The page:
Walking Lowers Breast-Cancer Risk

    By 14 percent, in post-menopausal women.

    Get out those sneakers and jogging suits (actually, on second thought, hold the jogging suits). A study by the American Cancer Society found that simply walking one hour a day reduces women’s risk of breast cancer by 14 percent. The first-of-its-kind study surveyed about 73,000 post-menopausal women. The reduction was found among women who reported walking as their only activity. “The study also found that women who took part in more vigorous activities for an hour a day had a 25 percent lower risk of breast cancer than the least active,” according to The Guardian. So get up and get moving, ladies.

  • Miroslav Georgijevic/Getty


    FDA Panel Supports ‘Historic’ Cancer Drug

    Pre-surgery breast cancer drug poised for approval.

    An FDA federal advisory committee has moved toward approving the first pre-surgery breast cancer drug. The drug, Perjeta, has already been used during late-stage breast cancer; now, it may reduce tumors during the disease’s earlier stages.  If so, tumors—even inoperable ones—would be more amenable to surgery and some treated patients may undergo breast-conserving instead of breast-removal surgery.  “This is a historic moment,” says Dr. Mikkael A. Sekeres, a Cleveland Clinic associate professor and the advisory committee’s chairman. He “hope[s] that women with earlier stages of breast cancer will live longer and better.” However, of the annual 220,000 or so new cases of early-stage breast cancer, only 15,000 American women would be eligible for preoperative Perjeta treatment.

  • ED JONES/AFP/Getty


    Alcohol Linked to Breast Cancer

    Daily drinking leads to increased risk, study says.

    Sorry to kill your buzz from any early Labor Day parties. Young women who drink daily increase their lifetime risk of developing breast cancer by 13 percent, according to a study in the Journal of the National Cancer Institute. In the study, researchers surveyed more than 90,000 mothers from 1989 to 2009. Teens and college students who drink every day aren’t thinking about future risks, says study author Graham Colditz, associate director for cancer prevention at Siteman Cancer Center at Barnes-Jewish Hospital and Washington University School of Medicine. The study also found that the lengthening of time between a girl’s first period and pregnancy is a factor as well, which may have to be monitored as more women delay childbirth.

  • Robyn Beck/AFP/Getty


    Fighting Fire With Fire

    How taking on the chemical lobby may reduce the risk of breast cancer in female firefighters.

    She lived through the flames, but one San Francisco Bay Area firefighter is waging another kind of battle.

    When Janette Neves Rivera was diagnosed with breast cancer last year, she was shocked when her doctor told her that it is most likely linked to her job. She was exposed to burning toxic flame-retardant chemicals, which are found in household furniture like couches.

  • A self portrait of Jasmine taken in May, when her hair grew back.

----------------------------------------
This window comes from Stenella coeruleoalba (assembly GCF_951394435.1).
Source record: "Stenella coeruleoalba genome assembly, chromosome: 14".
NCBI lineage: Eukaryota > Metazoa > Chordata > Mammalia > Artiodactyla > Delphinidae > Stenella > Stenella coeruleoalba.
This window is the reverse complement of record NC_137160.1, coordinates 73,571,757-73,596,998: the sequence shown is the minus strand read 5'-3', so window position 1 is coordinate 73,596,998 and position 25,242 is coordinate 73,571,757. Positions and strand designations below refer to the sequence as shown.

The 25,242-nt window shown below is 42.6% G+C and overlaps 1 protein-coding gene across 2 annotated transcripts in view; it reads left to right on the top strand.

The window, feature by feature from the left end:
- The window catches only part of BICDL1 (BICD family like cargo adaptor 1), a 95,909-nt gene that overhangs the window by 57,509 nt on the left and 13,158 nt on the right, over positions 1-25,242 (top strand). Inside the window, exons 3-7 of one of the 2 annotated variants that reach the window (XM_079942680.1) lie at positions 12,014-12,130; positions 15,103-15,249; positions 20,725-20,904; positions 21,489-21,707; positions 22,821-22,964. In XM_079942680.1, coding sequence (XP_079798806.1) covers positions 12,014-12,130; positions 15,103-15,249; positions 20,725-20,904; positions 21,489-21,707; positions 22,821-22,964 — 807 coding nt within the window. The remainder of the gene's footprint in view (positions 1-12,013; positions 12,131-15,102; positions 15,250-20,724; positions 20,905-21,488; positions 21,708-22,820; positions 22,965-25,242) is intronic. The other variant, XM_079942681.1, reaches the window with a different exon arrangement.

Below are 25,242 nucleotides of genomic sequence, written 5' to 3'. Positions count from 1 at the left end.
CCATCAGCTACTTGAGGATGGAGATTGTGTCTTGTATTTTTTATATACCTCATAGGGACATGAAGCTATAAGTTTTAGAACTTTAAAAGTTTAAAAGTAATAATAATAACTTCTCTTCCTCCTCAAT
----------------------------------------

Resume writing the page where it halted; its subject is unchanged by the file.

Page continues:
Best Laid Plans

    When Breast Cancer Hits Young

    Jasmine Johnson had a plan to prevent breast cancer. Then the disease hit. Allison Samuels reports.

    Jasmine Johnson has always been clear about what, health-wise, the future would likely hold.

    Her family history of breast cancer, she realized even as a small child, ran deeper than most. Her grandmother died of the disease before she was born; then, when Johnson was 5, she watched her 36-year-old mother die at home from the same illness. Some years later her paternal grandmother would also battle the disease and survive.

  • Actress Vanessa Bell Calloway. (Joe Kohen/FilmMagic, via Getty)

    Hard Decisions

    Why I Chose a Mastectomy

    The actress Vanessa Bell Calloway talks about breast cancer, and the hard choices she had to make.

    Actress Vanessa Bell Calloway couldn’t helped but be moved by the recent editorial by fellow actress Angelina Jolie discussing her decision to have an preventative double mastectomy. In 2009, the veteran of stage, television, and film went in for a mammogram and was told the results looked “suspicious.” The co-star of the Showtime series  “Shameless"—who appeared in the original Broadway production of “Dreamgirls” and became a familiar face to fans in the hit films “Coming to America,” “What’s Love Got to Do With It,” and “The Crimson Tide”—shares with Allison Samuels of The Daily Beast her head-butting battle with breast cancer, the lessons she learned about relinquishing control, and her plans for a healthier future for her two daughters.

    I can still remember sitting straight up in my bed one morning thinking something’s wrong. I didn’t know what it was and I didn’t know where it was, I just knew something wasn’t right and I couldn’t explain it. I told my husband, an anesthesiologist, about the feeling I had. First he asked if I was in pain and I said no and then he said not to worry, but of course I did anyway. I had that nagging feeling that all women get at one time or another when that little voice in our heads just won’t be silent.

  • Dr. Teresa Cuadra, left, and Dr. Joan Waitkevicz examine a mammogram at the Beth Israel Medical Center, in New York, March 5, 1998. (Stuart Ramson/AP)


    Why I Don't Miss My Breasts

    After years of fearing the worst, culminating in a diagnosis of breast cancer, Michelle Cottle says, ‘Good riddance, girls.’

    Last month, an exceedingly talented surgeon at Sibley Memorial Hospital in Washington, D.C., fulfilled a wish I had been harboring quietly for several years: she removed both my breasts.

    Admittedly, I had been hoping to do away with “the girls” well before I wound up with breast cancer. Alas, a bad mammogram in late February revealed that I had irretrievably blown that deadline. Ultimate diagnosis: DCIS (ductal carcinoma in situ), left breast.